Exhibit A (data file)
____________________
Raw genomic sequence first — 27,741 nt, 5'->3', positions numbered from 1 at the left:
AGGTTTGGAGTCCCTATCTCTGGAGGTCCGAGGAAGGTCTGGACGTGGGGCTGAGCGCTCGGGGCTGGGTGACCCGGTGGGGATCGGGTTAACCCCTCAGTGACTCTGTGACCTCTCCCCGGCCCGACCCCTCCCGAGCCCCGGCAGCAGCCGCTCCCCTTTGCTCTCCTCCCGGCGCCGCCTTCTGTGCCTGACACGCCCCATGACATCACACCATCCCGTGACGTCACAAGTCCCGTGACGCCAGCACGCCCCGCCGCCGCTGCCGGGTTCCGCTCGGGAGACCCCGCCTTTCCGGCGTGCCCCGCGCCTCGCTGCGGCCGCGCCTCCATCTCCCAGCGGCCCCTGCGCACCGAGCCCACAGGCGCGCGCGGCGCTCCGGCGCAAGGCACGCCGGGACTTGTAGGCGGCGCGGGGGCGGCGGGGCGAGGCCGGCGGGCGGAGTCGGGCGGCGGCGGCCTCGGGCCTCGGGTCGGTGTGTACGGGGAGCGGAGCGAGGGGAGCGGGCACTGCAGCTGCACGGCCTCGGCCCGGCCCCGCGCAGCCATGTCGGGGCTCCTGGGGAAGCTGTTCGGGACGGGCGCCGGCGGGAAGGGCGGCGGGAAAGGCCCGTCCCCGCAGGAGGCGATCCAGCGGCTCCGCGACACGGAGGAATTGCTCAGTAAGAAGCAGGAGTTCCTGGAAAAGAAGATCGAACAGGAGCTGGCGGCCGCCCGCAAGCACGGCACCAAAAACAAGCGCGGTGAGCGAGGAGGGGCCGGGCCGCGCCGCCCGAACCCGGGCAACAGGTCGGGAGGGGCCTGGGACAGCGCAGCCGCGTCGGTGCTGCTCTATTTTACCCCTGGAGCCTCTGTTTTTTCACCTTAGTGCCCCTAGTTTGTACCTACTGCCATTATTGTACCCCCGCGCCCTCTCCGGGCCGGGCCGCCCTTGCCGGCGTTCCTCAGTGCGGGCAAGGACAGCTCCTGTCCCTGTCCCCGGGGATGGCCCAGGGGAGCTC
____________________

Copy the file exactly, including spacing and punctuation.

Raw genomic sequence first — 27,741 nt, 5'->3', positions numbered from 1 at the left:
AGGTTTGGAGTCCCTATCTCTGGAGGTCCGAGGAAGGTCTGGACGTGGGGCTGAGCGCTCGGGGCTGGGTGACCCGGTGGGGATCGGGTTAACCCCTCAGTGACTCTGTGACCTCTCCCCGGCCCGACCCCTCCCGAGCCCCGGCAGCAGCCGCTCCCCTTTGCTCTCCTCCCGGCGCCGCCTTCTGTGCCTGACACGCCCCATGACATCACACCATCCCGTGACGTCACAAGTCCCGTGACGCCAGCACGCCCCGCCGCCGCTGCCGGGTTCCGCTCGGGAGACCCCGCCTTTCCGGCGTGCCCCGCGCCTCGCTGCGGCCGCGCCTCCATCTCCCAGCGGCCCCTGCGCACCGAGCCCACAGGCGCGCGCGGCGCTCCGGCGCAAGGCACGCCGGGACTTGTAGGCGGCGCGGGGGCGGCGGGGCGAGGCCGGCGGGCGGAGTCGGGCGGCGGCGGCCTCGGGCCTCGGGTCGGTGTGTACGGGGAGCGGAGCGAGGGGAGCGGGCACTGCAGCTGCACGGCCTCGGCCCGGCCCCGCGCAGCCATGTCGGGGCTCCTGGGGAAGCTGTTCGGGACGGGCGCCGGCGGGAAGGGCGGCGGGAAAGGCCCGTCCCCGCAGGAGGCGATCCAGCGGCTCCGCGACACGGAGGAATTGCTCAGTAAGAAGCAGGAGTTCCTGGAAAAGAAGATCGAACAGGAGCTGGCGGCCGCCCGCAAGCACGGCACCAAAAACAAGCGCGGTGAGCGAGGAGGGGCCGGGCCGCGCCGCCCGAACCCGGGCAACAGGTCGGGAGGGGCCTGGGACAGCGCAGCCGCGTCGGTGCTGCTCTATTTTACCCCTGGAGCCTCTGTTTTTTCACCTTAGTGCCCCTAGTTTGTACCTACTGCCATTATTGTACCCCCGCGCCCTCTCCGGGCCGGGCCGCCCTTGCCGGCGTTCCTCAGTGCGGGCAAGGACAGCTCCTGTCCCTGTCCCCGGGGATGGCCCAGGGGAGCTC